Munich High End 2011

Sort By: Post DateTitle Publish Date
Stephen Mejias  |  May 27, 2011  |  0 comments
An entire family of Chord Chordettes: The Toucan headphone amplifier; Dual moving-coil phono stage; Prime 4-input preamplifier; Peach D/A processor, descendant of the Gem; Scamp 40Wpc power amplifier; Mogul micro PC with six USB inputs, 320GB storage, and HD audio support; and Maxx integrated amplifier.

The Chordettes are meant to make up one powerful, versatile, colorful system.

Stephen Mejias  |  May 25, 2011  |  1 comments
The ground floor halls of the M.O.C. contained booths with both static and live demos to resemble something like CES’s Las Vegas Convention Center, but were only infinitely more pleasant, more manageable, better coordinated, and more attractive.
Stephen Mejias  |  May 19, 2011  |  2 comments
“Oh, these are cute!” Rosemarie exclaimed.

She was immediately attracted to PSB’s new Imagine Mini ($700/pair), which made its debut at January’s Consumer Electronics Show.

Can you blame her? These loudspeakers are small, powerful, attractive, and fun. (And they match Rosemarie’s outfit.)

Stephen Mejias  |  May 19, 2011  |  1 comments
Connecting to the Internet in my small room at the Park Inn—nothing fancy, but a perfect place to work.
Stephen Mejias  |  May 19, 2011  |  0 comments
As we raced to catch the bus that would take us from Manhattan to Newark Liberty Airport, Rosemarie Torcivia and I were caught in an incredible downpour—rain like we rarely see it in New York City. Our trip to Germany for the 2011 High End Show had gotten off to a soggy start. Was this a sign of things to come?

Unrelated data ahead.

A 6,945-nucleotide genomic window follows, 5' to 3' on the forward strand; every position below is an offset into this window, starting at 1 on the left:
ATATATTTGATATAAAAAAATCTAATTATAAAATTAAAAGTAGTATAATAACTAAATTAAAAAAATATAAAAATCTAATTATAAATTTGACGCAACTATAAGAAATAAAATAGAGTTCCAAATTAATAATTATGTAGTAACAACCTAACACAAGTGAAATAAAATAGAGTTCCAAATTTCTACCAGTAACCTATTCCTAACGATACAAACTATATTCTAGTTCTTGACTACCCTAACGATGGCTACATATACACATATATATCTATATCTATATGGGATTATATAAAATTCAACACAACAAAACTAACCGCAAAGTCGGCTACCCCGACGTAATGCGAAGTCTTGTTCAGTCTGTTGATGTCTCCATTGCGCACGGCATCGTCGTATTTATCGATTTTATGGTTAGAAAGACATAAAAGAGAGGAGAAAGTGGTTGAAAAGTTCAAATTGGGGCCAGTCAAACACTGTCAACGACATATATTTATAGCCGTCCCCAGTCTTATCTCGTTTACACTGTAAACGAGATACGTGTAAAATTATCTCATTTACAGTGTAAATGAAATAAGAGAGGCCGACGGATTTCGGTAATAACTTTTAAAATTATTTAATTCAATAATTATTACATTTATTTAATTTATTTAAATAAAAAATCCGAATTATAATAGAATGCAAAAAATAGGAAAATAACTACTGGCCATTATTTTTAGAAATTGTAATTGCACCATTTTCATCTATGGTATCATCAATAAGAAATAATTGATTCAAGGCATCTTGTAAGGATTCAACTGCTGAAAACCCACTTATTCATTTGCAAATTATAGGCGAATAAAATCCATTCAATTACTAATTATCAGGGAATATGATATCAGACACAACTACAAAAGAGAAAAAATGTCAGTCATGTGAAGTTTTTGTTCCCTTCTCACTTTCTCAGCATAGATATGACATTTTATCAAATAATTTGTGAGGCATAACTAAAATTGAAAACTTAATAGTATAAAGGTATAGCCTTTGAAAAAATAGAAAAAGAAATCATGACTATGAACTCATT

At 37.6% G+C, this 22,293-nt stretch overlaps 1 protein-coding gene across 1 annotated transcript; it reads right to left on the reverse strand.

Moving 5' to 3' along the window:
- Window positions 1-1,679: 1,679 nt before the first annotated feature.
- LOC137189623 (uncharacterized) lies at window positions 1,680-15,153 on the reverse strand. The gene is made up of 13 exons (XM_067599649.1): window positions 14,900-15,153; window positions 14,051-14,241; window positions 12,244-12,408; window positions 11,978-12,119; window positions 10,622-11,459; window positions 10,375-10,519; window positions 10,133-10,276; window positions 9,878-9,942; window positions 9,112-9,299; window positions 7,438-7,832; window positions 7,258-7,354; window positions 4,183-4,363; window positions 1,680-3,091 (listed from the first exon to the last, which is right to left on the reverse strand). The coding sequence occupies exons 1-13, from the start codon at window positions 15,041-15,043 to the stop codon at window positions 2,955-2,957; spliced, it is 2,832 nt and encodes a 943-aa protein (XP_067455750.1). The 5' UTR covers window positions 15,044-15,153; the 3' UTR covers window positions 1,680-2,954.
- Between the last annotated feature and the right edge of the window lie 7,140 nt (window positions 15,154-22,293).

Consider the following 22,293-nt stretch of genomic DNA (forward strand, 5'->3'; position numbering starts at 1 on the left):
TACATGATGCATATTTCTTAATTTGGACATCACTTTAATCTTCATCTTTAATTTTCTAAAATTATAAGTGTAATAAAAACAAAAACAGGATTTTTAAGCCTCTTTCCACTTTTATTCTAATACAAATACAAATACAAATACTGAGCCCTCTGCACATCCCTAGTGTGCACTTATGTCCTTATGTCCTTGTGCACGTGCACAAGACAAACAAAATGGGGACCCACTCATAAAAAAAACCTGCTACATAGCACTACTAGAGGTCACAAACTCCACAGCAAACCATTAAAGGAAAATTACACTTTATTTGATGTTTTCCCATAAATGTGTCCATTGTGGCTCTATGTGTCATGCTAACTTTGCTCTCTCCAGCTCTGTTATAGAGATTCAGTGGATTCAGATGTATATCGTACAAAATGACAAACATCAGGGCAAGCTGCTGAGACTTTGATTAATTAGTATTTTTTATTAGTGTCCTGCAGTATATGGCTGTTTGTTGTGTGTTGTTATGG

Stephen Mejias  |  May 19, 2011  |  0 comments
Sales coordinator Rosemarie Torcivia smiles for the camera; a large balloon hovers in the background, announcing the 2011 Munich High End Show.
Stephen Mejias  |  May 24, 2011  |  2 comments
A typical display at the M.O.C. was open, airy, and comfortable, made to resemble a well-designed modern home—very much unlike the typical hotel room at many of our US hi-fi shows, which are often dimly lit, stuffy, and completely uncomfortable.

Time and time again during the Munich High End Show, I was impressed by the ways in which hi-fi was presented.

The issue of cost, which is so often prevalent at our shows, also seemed nonexistent in Munich. Even the issue of sound, our reason for existence, seemed easy to overlook in light of the pure fun, obvious physical excellence, and, yes, sexiness, of the displays in Munich.

The Munich Show was not only promoting and selling sound, but was promoting and selling a way of life. In Munich, and perhaps in all of Europe, the idea of enjoying a certain high-quality “lifestyle” was eagerly embraced; meanwhile, here in the States, such an idea is often derided.


If hi-fi were presented in the States as it was at the Munich show, we might not have such silly questions about attracting a younger audience, attracting women, or even whether the hobby will survive. We would be too busy enjoying ourselves—stopping for a Spaten in the sun before heading on to the next exhibit—to waste time and life with any of that foolishness.

Stephen Mejias  |  May 28, 2011  |  1 comments
At first, I didn’t know what was going on. I only noticed a very large crowd of people, all seemingly fascinated by what was standing before them.
Stephen Mejias  |  May 27, 2011  |  2 comments
Acoustic Signature turntables are solid, non-suspended designs with heavy platters and electronically controlled drive motors. Their maintenance-free bearings are meant to last a lifetime, while their exchangeable tonearm plates allow for easy swapping of tonearms.